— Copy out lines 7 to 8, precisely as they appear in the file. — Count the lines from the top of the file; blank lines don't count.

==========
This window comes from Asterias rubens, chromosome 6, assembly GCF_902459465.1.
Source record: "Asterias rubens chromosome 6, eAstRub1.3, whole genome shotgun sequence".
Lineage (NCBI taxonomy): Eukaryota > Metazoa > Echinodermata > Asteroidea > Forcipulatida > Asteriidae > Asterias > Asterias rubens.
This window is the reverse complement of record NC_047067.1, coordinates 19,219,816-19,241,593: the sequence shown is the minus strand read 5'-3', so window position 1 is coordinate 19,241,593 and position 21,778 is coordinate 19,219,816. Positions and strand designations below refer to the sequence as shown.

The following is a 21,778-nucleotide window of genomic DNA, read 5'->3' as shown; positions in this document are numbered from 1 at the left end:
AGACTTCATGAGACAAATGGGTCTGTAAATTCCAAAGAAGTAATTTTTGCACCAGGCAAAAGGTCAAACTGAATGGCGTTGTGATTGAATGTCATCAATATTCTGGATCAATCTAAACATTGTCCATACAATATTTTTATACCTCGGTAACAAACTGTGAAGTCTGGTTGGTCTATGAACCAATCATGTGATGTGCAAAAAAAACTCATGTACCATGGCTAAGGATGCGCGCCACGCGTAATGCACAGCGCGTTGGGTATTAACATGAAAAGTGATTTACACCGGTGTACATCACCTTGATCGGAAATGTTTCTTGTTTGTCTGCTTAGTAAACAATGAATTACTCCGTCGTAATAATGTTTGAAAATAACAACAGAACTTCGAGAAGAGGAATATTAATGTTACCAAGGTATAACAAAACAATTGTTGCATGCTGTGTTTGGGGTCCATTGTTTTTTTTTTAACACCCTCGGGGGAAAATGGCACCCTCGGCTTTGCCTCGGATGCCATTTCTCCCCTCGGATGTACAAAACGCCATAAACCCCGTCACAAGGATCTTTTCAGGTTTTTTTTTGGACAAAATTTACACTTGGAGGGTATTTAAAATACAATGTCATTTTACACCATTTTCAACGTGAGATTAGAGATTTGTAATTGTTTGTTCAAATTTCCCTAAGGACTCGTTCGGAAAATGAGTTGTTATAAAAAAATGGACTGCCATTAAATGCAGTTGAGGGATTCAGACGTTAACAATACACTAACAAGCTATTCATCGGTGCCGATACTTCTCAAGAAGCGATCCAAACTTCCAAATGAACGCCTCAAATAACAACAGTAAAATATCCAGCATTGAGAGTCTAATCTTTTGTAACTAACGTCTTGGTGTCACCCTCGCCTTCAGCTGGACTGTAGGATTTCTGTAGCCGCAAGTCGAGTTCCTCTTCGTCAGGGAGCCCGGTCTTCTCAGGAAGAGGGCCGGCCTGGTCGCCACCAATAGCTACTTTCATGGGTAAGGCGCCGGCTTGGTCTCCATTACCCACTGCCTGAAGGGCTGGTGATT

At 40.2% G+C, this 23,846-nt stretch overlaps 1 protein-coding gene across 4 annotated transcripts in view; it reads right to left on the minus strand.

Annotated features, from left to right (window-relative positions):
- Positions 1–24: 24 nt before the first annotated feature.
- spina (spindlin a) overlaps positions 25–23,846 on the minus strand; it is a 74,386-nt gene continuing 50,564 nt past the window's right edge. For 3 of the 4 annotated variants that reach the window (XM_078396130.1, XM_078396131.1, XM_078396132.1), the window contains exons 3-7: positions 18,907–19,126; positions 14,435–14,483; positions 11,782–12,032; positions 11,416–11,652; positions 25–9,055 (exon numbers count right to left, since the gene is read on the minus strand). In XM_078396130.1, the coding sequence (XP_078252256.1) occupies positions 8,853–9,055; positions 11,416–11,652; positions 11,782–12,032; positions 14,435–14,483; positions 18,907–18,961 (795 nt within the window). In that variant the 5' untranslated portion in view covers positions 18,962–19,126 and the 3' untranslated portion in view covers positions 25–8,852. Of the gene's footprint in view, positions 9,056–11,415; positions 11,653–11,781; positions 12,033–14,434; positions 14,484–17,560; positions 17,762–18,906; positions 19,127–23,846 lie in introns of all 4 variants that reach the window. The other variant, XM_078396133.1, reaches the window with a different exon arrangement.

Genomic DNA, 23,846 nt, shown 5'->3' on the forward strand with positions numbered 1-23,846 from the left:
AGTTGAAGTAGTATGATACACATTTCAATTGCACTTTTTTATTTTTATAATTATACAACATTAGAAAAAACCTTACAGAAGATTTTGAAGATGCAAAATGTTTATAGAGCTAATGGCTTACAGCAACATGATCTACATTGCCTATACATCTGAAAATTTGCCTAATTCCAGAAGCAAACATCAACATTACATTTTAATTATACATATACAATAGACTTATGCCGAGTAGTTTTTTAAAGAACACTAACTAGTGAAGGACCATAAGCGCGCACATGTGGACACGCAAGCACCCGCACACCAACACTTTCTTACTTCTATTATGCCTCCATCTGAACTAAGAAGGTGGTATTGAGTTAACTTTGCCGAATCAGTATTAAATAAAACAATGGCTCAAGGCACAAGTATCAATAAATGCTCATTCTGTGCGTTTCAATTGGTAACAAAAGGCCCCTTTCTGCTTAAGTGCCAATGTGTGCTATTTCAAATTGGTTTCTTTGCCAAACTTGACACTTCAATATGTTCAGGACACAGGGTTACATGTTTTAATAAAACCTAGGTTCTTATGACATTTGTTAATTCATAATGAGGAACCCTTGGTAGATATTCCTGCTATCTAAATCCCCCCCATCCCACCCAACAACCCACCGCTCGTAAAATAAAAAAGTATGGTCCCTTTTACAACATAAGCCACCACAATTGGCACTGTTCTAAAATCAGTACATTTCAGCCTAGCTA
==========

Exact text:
At 40.2% G+C, this 23,846-nt stretch overlaps 1 protein-coding gene across 4 annotated transcripts in view; it reads right to left on the minus strand.

Annotated features, from left to right (window-relative positions):